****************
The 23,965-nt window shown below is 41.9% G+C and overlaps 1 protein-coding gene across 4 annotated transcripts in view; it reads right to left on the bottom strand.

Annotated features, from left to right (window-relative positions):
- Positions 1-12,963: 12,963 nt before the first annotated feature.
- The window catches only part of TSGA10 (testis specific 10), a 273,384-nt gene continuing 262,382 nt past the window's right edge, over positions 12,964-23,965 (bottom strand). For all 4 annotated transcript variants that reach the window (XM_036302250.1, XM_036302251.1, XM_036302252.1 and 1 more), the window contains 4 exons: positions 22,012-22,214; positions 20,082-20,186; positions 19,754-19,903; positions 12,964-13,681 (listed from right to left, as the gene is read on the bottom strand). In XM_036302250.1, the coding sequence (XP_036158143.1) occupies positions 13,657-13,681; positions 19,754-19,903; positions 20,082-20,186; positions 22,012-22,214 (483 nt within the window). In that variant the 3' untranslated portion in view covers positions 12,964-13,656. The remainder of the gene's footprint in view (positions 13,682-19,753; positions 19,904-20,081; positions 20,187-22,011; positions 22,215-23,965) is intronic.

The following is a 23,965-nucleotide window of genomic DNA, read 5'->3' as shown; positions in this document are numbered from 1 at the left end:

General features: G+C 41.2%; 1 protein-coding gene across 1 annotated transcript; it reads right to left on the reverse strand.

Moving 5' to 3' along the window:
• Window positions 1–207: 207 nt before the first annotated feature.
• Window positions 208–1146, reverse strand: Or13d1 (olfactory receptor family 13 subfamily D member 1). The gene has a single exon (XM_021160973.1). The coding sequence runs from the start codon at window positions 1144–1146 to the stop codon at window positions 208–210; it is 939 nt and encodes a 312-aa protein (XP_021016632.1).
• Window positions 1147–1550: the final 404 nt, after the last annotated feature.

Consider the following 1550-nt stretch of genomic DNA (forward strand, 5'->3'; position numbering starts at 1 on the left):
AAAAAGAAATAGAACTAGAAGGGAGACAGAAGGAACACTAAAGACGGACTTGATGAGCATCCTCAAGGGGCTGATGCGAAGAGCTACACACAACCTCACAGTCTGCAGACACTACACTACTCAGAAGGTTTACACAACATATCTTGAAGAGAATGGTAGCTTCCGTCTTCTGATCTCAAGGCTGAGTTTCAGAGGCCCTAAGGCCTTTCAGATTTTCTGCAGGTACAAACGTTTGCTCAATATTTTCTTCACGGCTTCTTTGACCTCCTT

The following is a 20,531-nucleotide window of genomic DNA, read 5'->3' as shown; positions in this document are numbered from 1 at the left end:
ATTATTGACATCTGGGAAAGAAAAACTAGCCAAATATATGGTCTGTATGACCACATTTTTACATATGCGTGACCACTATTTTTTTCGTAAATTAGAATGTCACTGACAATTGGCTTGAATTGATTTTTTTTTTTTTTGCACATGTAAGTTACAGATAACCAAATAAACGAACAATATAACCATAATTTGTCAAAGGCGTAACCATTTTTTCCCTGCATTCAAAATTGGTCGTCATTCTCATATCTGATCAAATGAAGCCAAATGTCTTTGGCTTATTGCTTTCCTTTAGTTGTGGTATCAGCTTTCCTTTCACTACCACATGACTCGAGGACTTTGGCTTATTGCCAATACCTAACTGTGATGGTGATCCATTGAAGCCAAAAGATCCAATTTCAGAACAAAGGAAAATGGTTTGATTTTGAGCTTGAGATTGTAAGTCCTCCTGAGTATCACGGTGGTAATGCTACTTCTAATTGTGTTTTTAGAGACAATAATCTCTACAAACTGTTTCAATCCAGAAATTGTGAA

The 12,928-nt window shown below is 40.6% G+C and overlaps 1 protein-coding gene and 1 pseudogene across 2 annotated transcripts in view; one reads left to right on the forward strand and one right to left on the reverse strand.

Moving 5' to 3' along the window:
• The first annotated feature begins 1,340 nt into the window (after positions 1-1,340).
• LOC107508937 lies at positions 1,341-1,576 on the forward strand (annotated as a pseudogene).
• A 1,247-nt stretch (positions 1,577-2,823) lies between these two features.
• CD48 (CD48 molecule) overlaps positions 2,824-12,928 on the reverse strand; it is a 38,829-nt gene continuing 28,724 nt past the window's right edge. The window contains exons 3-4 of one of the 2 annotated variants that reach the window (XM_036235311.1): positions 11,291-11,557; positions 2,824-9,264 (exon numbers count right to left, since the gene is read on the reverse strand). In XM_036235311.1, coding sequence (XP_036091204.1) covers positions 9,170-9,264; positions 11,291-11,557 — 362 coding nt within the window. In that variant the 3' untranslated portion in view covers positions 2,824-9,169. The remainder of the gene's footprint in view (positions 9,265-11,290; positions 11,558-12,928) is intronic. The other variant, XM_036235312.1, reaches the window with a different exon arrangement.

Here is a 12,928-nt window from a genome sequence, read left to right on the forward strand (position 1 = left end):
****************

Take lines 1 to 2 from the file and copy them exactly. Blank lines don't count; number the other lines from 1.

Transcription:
The 23,965-nt window shown below is 41.9% G+C and overlaps 1 protein-coding gene across 4 annotated transcripts in view; it reads right to left on the bottom strand.

Annotated features, from left to right (window-relative positions):